First of all, let me congratulate you, the people of Iran.
I’m really happy the election went smoothly; that there was no violence against voters - against you; that there is no violence so far in the aftermath. I’m hoping there will be no violence in the coming days either.
I think that was on my mind more than anything else. And by violence, I don’t just mean killings, injuries and beatings on the street, but arbitrary detentions, torture, and imprisonment as well.
We all tragically witnessed too much of that in 2009 and looking at arrests, including some yesterday of activists, we can legitimately say we’re still living in a time of repression. I’m glad that repression wasn’t used against you this time.
Secondly, I’m happy that it seems like your vote wasn’t stolen. That’s a strange thing to say. Yes, it looks like the votes were counted, but I for one cannot believe after what happened in 2005 and 2009 that they would’ve been counted unless the Supreme Leader had personally authorized the count. He could’ve just as easily said, “Make it Ghalibaf or Jalili”. And then we wouldn’t have to wait this long for a result - we would have had it within an hour of the voting process.
Finally, I’m happy that it’s Rouhani. I am not sure - as are many of my Iranian analyst friends have expressed- that there will be systemic or systematic change in Iran’s foreign policy or its domestic policy, especially in regards to the the nuclear program.
But right now, I’m just happy for you because you seem genuinely happy. Maybe you shouldn’t be happy? Maybe you should be upset and like me and many others and lament that the change Rouhani will bring will mostly be on domestic policy and that he’ll be different, but not too different from Ahmadinejad. That maybe the political prisoners won’t be released. That maybe women’s rights so repressed under Ahmadinejad will improve…
But it’s not my place to lecture you on how you should feel.
I’m going to save you all the opening paragraph of such analyses and get straight to the point. Business Week reports:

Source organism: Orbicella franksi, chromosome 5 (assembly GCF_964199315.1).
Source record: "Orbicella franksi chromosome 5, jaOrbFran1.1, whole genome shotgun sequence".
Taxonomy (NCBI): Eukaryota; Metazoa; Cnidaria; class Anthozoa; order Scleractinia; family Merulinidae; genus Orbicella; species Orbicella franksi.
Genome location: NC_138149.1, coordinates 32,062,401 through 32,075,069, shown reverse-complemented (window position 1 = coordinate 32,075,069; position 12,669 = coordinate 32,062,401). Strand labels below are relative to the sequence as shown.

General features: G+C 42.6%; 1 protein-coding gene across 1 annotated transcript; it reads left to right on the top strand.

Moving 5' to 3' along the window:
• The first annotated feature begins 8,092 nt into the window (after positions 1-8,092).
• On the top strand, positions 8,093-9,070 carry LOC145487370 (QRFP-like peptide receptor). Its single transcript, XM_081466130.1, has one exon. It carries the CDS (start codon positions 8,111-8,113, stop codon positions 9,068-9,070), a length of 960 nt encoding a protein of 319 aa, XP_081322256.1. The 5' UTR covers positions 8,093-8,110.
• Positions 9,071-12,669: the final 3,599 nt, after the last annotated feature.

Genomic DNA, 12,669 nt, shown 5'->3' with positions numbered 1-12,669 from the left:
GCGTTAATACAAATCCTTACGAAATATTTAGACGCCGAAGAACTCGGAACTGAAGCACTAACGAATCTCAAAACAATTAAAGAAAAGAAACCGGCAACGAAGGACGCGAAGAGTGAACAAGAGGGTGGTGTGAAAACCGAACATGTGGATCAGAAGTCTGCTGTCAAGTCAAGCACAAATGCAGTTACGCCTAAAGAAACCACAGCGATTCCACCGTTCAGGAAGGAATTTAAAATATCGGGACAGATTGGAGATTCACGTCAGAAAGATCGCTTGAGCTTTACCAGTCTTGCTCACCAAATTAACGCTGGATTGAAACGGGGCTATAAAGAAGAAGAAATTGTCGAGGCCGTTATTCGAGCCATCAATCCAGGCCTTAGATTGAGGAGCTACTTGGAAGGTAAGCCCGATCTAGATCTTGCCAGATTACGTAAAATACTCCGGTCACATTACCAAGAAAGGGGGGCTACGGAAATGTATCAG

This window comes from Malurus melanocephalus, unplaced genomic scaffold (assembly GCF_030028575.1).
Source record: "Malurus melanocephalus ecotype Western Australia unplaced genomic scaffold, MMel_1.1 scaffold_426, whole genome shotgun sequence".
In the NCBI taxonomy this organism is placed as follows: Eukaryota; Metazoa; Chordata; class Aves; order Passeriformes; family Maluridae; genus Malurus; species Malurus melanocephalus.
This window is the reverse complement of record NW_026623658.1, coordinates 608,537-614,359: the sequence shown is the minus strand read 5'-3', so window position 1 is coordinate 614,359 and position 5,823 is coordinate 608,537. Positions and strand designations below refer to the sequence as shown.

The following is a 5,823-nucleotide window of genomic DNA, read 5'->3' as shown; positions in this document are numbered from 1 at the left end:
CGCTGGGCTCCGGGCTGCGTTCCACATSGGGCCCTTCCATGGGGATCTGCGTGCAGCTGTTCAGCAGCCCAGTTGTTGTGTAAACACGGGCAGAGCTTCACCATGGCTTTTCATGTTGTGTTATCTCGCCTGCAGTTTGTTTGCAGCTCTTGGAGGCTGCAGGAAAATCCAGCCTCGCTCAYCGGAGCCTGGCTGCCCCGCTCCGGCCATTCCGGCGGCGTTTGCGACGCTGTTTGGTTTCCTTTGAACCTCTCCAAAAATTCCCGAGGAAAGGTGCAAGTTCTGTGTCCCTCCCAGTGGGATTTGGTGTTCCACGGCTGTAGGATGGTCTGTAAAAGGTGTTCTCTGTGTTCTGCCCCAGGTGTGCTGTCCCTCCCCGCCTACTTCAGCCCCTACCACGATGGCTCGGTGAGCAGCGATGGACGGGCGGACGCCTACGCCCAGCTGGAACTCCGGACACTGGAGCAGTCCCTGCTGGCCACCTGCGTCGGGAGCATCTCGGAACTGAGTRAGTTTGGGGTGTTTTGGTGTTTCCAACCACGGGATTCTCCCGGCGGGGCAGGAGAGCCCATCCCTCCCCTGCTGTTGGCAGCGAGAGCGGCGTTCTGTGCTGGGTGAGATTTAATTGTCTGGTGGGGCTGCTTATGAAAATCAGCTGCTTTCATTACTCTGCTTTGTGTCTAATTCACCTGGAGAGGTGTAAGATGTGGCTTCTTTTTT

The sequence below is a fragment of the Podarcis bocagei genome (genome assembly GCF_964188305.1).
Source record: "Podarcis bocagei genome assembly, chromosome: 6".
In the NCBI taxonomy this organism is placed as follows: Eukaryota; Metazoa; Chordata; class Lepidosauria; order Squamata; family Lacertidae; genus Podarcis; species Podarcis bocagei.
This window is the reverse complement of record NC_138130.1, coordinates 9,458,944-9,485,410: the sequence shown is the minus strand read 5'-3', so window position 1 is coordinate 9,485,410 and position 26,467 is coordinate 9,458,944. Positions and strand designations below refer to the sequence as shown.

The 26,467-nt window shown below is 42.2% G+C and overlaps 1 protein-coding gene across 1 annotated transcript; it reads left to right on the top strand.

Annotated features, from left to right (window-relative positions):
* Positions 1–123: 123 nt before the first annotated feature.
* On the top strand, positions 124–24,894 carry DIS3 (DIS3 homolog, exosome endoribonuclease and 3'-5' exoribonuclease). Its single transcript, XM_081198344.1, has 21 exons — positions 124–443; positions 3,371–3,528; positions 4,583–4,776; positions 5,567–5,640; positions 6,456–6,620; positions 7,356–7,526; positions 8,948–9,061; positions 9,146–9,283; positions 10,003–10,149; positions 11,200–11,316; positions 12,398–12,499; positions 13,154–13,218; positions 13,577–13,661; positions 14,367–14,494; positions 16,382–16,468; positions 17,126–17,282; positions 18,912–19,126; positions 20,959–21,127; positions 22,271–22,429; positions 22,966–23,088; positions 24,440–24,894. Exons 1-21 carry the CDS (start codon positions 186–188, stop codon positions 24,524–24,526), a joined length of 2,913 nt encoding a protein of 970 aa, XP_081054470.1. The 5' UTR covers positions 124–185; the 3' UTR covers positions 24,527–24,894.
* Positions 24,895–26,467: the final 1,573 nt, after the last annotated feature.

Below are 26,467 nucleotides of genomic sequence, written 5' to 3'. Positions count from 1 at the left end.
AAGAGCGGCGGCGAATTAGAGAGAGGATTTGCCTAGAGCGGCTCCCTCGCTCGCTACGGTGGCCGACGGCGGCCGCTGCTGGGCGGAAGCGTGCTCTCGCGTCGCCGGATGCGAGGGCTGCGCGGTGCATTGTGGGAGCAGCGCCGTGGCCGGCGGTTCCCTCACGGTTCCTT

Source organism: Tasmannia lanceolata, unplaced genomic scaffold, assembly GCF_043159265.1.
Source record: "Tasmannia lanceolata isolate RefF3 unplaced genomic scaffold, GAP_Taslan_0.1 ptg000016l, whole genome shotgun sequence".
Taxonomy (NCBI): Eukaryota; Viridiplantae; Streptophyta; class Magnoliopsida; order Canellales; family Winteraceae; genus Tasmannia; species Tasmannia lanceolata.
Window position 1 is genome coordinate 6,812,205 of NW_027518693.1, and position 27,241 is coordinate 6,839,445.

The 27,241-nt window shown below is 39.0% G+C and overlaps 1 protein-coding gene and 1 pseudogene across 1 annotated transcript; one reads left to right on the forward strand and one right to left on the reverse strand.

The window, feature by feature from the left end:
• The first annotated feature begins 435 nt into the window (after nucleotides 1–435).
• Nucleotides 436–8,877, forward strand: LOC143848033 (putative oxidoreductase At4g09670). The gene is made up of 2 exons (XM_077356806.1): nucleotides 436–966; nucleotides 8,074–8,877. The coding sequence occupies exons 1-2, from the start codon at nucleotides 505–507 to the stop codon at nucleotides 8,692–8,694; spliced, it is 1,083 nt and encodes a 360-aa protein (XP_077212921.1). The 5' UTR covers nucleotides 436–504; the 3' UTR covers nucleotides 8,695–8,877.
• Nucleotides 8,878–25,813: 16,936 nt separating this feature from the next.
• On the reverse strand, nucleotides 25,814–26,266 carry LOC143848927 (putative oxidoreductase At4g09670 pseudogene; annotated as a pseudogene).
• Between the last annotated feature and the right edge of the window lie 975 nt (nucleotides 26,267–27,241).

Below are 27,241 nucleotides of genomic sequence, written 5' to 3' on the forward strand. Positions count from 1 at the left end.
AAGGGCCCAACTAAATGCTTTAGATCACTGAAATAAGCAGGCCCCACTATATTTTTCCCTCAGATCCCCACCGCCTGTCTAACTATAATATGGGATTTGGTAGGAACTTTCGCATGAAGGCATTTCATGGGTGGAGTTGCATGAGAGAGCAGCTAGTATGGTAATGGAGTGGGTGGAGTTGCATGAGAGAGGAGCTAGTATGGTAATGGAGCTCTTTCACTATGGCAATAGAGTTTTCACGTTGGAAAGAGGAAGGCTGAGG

"Nuclear negotiations between Iran and the five permanent United Nations Security Council members plus Germany will take place starting April 14 in Istanbul, European Union spokesman Michael Mann said yesterday. U.S. State Department spokeswoman Laura Seal confirmed the plans."
This by the way is only the first round. The report adds:
"Iran’s Supreme National Security Council said in a statement today cited by the state-run Mehr news agency that a second round of talks will be held in Baghdad, the date of which will be announced at the end of the Istanbul meeting."
By now, hundreds of foreign policy wonks have tried their hand at analyzing the upcoming talks. I could waste your time with a new one that seeks to numb your mind with expectations that are entirely hypothetical and already spewed and shown to be grossly incorrect.
I’m going to be honest.
The fact is that there have been countless such talks with results ranging from bitter resentment to outright outrage on both sides. The utter fruitlessness of these endeavors - for the umpteenth time mind you - without anything new to be put on the table by either side, can only elicit this reaction from me:
I’ll still be here when the talks are over with no results whatsoever or results that get nullified within a few weeks. I’ll still be here when the same wonks that are telling you something might come out of this or is probably going to, start to weave stories of how even in nothingness, these talks were ‘something’. Or keep trying to make this look like it’s anything but another attempt at making their allies happy by the West and another chance for Iran to buy more time to keep enriching uranium.
I’ll still be here… and I’ll be laughing just as hard.